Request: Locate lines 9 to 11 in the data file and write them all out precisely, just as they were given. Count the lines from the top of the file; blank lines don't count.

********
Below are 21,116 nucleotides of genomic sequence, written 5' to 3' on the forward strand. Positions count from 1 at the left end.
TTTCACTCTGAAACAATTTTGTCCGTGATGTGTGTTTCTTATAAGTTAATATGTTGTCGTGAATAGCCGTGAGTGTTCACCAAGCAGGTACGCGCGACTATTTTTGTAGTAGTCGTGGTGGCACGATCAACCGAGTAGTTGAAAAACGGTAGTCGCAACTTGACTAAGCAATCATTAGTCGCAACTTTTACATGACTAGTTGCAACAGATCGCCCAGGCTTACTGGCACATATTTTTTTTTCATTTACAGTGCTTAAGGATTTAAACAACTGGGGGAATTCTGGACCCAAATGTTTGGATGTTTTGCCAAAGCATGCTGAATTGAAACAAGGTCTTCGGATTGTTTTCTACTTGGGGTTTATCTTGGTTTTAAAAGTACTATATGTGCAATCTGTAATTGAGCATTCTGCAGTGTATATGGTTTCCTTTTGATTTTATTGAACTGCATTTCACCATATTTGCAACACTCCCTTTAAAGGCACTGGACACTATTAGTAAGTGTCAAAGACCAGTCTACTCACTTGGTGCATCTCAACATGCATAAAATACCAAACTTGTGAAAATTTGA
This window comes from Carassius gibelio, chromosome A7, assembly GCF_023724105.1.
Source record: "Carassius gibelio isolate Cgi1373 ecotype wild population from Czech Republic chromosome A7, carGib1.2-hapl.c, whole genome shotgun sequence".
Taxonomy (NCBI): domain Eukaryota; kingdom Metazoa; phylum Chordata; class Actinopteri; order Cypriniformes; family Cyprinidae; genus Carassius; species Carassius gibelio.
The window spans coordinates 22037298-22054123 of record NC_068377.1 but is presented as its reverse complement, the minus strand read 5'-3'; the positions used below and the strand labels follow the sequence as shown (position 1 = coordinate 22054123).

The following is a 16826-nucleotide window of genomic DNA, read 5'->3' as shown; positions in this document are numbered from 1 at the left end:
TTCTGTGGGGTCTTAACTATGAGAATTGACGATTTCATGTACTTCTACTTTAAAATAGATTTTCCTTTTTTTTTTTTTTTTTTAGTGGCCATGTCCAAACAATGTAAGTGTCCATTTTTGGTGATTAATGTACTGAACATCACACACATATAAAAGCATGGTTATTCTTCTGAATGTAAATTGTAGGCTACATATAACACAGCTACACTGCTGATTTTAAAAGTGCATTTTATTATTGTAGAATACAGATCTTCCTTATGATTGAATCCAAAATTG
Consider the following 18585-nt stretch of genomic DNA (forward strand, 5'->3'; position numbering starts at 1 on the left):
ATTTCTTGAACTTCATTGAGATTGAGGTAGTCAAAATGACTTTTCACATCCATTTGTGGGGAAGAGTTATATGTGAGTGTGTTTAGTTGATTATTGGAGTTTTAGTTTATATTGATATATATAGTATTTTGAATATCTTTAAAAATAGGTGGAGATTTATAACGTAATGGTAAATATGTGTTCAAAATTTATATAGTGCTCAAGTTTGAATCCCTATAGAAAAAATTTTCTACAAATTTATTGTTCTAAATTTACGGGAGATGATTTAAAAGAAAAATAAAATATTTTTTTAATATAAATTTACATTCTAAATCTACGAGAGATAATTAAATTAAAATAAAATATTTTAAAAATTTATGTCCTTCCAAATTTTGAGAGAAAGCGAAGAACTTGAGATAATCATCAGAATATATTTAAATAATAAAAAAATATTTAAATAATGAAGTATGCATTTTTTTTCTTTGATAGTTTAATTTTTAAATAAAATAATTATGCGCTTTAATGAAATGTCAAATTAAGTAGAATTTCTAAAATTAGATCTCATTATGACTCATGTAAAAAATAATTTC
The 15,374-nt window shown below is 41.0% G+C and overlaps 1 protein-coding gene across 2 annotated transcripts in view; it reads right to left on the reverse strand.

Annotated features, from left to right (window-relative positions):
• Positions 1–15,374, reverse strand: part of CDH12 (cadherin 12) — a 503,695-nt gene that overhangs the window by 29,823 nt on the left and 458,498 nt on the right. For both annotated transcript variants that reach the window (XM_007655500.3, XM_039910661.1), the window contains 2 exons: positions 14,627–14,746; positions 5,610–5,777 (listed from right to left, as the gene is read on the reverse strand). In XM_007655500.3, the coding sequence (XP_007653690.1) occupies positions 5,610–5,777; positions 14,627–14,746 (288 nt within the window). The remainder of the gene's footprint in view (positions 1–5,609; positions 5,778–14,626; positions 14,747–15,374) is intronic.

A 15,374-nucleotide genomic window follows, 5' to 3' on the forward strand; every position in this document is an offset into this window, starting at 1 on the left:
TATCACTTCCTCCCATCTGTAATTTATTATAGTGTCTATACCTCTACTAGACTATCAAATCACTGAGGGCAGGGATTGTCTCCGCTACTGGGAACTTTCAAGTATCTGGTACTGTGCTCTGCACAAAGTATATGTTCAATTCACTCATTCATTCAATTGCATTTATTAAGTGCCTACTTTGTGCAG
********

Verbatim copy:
Consider the following 18585-nt stretch of genomic DNA (forward strand, 5'->3'; position numbering starts at 1 on the left):
ATTTCTTGAACTTCATTGAGATTGAGGTAGTCAAAATGACTTTTCACATCCATTTGTGGGGAAGAGTTATATGTGAGTGTGTTTAGTTGATTATTGGAGTTTTAGTTTATATTGATATATATAGTATTTTGAATATCTTTAAAAATAGGTGGAGATTTATAACGTAATGGTAAATATGTGTTCAAAATTTATATAGTGCTCAAGTTTGAATCCCTATAGAAAAAATTTTCTACAAATTTATTGTTCTAAATTTACGGGAGATGATTTAAAAGAAAAATAAAATATTTTTTTAATATAAATTTACATTCTAAATCTACGAGAGATAATTAAATTAAAATAAAATATTTTAAAAATTTATGTCCTTCCAAATTTTGAGAGAAAGCGAAGAACTTGAGATAATCATCAGAATATATTTAAATAATAAAAAAATATTTAAATAATGAAGTATGCATTTTTTTTCTTTGATAGTTTAATTTTTAAATAAAATAATTATGCGCTTTAATGAAATGTCAAATTAAGTAGAATTTCTAAAATTAGATCTCATTATGACTCATGTAAAAAATAATTTC
The 15,374-nt window shown below is 41.0% G+C and overlaps 1 protein-coding gene across 2 annotated transcripts in view; it reads right to left on the reverse strand.